Discover more from Hacking, but Legal
Grimes Admits to Blackmail, Extortion, and Hacking in Vanity Fair Video Interview
Yet another ostentatious display of privilege from someone who certainly won’t be cancelled for it.
Yet another ostentatious display of privilege from someone who certainly won’t be cancelled for it
My business is that of cybersecurity. I’ve worked with Fortune 500 ranked companies, small businesses, political candidates, and nonprofits to improve their information security programs and keep their organizations safe.
In my industry, white hat hackers work tirelessly to keep the world safe from the consequences of potentially disastrous vulnerabilities in computer systems and code. Our world is one of adversaries, threat intelligence, forensics, and policy and legal work —
So I’m sure you can imagine my surprise as I clicked through to Vanity Fair’s latest video interview with award-winning musical artist (and two-time Elon Musk baby mama) Grimes in which she admits to blackmailing, extorting, and hacking a media opponent — a blogger.
Don’t believe me?
Watch the following clip from the longer video for yourself:
An interview with Grimes is Vanity Fair’s cover story for their April 22 issue, and their interviews often include a video component. Captions are available on the above clip, and here’s a transcript. The topic of my post today isn’t mentioned in the written piece, as it appears to be an off-the-cuff response to a photograph selected by producers which may or may not have been okayed ahead of filming by Grimes herself.
So the story goes:
A well-known and pseudonymous blogger, “Carles”, who ran a popular indie music blog called Hipster Runoff (popularly referred to as “HRO”), published a post in early 2012 which was unflattering to Grimes, among others he had previously posted. She didn’t like this, so in March 2012 Grimes enlisted a friend in the video game industry to send a Distributed Denial of Service attack (a type of attack intended to knock someone’s systems offline) aimed at this blogger’s website. She implies her friend who was employed at the video game company used his access to the company’s systems to perform this attack. The video appears to be edited as she is making this statement.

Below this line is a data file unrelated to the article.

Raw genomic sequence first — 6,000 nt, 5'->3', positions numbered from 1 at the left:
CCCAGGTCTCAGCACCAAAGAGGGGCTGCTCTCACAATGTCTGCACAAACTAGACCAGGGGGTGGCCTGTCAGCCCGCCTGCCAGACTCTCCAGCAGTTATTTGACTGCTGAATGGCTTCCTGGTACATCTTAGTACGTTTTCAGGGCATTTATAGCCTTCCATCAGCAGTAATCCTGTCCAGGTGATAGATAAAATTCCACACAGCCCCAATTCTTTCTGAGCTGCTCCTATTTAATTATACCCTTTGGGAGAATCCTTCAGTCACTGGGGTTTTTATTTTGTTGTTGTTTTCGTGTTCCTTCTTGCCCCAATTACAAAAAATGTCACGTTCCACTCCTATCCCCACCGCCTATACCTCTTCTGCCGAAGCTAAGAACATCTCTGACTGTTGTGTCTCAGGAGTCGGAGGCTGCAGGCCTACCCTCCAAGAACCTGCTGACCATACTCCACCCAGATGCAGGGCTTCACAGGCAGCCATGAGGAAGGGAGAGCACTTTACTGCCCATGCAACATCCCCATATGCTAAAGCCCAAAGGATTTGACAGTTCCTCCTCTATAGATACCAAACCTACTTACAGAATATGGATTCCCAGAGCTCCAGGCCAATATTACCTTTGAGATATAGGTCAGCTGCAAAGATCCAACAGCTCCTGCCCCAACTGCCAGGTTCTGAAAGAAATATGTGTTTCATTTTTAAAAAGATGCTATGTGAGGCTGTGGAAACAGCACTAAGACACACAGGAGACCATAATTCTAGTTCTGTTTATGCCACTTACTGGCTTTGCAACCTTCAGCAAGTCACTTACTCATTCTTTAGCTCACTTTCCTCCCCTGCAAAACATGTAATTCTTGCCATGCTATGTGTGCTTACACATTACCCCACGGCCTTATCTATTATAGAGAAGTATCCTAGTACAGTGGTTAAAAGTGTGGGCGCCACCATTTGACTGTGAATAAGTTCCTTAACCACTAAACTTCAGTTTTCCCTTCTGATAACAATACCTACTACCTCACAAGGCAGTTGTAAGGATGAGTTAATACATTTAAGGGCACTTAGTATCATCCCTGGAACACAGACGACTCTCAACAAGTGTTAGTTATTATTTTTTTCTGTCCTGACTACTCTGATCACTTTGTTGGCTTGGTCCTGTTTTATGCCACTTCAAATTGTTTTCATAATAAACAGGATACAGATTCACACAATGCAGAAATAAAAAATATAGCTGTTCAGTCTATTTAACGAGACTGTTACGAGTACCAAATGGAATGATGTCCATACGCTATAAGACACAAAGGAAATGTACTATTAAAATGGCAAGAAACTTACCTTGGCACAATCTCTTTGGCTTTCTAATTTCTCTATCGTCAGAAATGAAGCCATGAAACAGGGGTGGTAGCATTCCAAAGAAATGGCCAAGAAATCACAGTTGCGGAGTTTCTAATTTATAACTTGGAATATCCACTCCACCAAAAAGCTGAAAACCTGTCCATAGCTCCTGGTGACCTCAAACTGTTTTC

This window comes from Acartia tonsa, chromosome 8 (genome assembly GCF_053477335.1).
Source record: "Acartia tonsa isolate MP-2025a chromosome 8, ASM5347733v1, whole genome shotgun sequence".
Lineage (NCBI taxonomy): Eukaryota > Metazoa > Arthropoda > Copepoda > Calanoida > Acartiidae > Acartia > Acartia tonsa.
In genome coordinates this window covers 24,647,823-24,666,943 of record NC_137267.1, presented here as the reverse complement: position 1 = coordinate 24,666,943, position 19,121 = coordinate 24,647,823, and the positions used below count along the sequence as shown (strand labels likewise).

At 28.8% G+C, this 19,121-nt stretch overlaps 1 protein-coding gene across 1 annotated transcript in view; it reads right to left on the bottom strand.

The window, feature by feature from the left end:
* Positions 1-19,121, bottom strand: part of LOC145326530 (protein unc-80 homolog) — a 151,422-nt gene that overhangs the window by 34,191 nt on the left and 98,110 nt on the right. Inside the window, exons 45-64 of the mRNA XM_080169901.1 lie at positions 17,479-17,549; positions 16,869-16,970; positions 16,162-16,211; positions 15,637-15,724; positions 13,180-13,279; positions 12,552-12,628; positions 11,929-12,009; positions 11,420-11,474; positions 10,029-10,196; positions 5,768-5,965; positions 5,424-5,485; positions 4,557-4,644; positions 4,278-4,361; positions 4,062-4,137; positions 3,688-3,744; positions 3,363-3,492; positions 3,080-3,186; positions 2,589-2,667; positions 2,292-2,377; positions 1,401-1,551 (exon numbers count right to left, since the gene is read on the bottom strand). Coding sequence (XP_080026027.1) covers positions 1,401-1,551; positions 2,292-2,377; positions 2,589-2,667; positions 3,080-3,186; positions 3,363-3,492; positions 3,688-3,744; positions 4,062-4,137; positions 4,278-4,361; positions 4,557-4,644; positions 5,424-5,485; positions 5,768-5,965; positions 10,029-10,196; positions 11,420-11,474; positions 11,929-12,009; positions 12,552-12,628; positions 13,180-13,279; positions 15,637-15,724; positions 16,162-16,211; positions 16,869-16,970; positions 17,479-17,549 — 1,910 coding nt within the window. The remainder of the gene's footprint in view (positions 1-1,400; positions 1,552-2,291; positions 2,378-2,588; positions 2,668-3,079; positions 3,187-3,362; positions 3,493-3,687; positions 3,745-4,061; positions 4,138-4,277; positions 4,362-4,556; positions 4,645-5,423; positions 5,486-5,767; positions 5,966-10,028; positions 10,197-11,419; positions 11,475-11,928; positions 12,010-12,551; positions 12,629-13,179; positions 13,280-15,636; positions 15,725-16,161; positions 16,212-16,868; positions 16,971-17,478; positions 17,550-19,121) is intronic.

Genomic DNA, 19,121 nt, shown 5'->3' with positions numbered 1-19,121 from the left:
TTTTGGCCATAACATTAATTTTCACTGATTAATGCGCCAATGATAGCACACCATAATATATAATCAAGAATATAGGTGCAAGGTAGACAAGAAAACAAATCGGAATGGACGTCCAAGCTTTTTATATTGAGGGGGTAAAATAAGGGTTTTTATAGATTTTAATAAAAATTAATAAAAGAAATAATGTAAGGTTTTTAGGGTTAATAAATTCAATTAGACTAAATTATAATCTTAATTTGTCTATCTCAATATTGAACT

I was able to find an interview written by Motherboard which describes the attack from the blogger’s perspective, which sounds quite a bit more involved. The author of the piece, who eventually went on to become VICE’s Editor in Chief, wrote that the site’s backups had also been destroyed and its server crashed, which implies a bad actor or actors gained access to his system(s) through a strategic, malicious hack, which would be far more involved than simply sending large amounts of traffic to cause a DDoS attack.
Here are several relevant excerpts from that interview:
Clues about the hack…
Notably, the site owner mentions a migration to Drupal in 2009, which may have been the point of entry. In its early years, Drupal was plagued with security vulnerabilities, and if it had been installed in 2009 with potentially no updates since as indicated by the site owner, the server could have been vulnerable to a particularly nasty vulnerability called CVE-2008–6171 which could have enabled this type of hack.
Speculation aside, this disruption actually appears to have ended the blog, which was not able to restore from backups and subsequently placed up for sale in 2015.
The internet publication Stereogum wrote: